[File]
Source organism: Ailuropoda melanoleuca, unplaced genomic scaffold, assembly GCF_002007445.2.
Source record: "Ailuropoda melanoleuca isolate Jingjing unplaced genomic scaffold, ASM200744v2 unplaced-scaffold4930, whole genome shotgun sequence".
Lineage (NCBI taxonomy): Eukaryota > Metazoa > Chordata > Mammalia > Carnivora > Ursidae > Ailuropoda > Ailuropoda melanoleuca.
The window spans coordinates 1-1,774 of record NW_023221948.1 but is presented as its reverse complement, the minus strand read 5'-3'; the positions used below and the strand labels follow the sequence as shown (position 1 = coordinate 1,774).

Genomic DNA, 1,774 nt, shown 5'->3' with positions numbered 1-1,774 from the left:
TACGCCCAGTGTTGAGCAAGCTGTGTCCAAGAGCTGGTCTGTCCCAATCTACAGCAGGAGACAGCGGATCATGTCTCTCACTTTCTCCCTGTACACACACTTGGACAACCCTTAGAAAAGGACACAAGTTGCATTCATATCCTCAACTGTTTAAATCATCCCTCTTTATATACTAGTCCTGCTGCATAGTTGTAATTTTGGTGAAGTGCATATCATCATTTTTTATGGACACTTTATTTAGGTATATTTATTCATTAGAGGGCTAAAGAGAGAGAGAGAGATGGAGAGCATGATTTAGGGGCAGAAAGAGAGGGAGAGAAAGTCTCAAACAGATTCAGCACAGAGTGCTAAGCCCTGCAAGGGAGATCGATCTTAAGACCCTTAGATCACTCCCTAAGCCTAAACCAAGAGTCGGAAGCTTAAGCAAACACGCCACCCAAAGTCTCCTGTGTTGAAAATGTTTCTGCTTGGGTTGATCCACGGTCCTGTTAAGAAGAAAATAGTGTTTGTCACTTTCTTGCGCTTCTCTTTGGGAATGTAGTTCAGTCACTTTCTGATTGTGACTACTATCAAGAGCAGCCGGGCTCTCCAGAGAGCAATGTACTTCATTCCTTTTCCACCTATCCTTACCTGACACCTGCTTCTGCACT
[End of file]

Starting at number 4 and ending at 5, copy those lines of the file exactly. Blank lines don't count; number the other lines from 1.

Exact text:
The window spans coordinates 1-1,774 of record NW_023221948.1 but is presented as its reverse complement, the minus strand read 5'-3'; the positions used below and the strand labels follow the sequence as shown (position 1 = coordinate 1,774).

Genomic DNA, 1,774 nt, shown 5'->3' with positions numbered 1-1,774 from the left: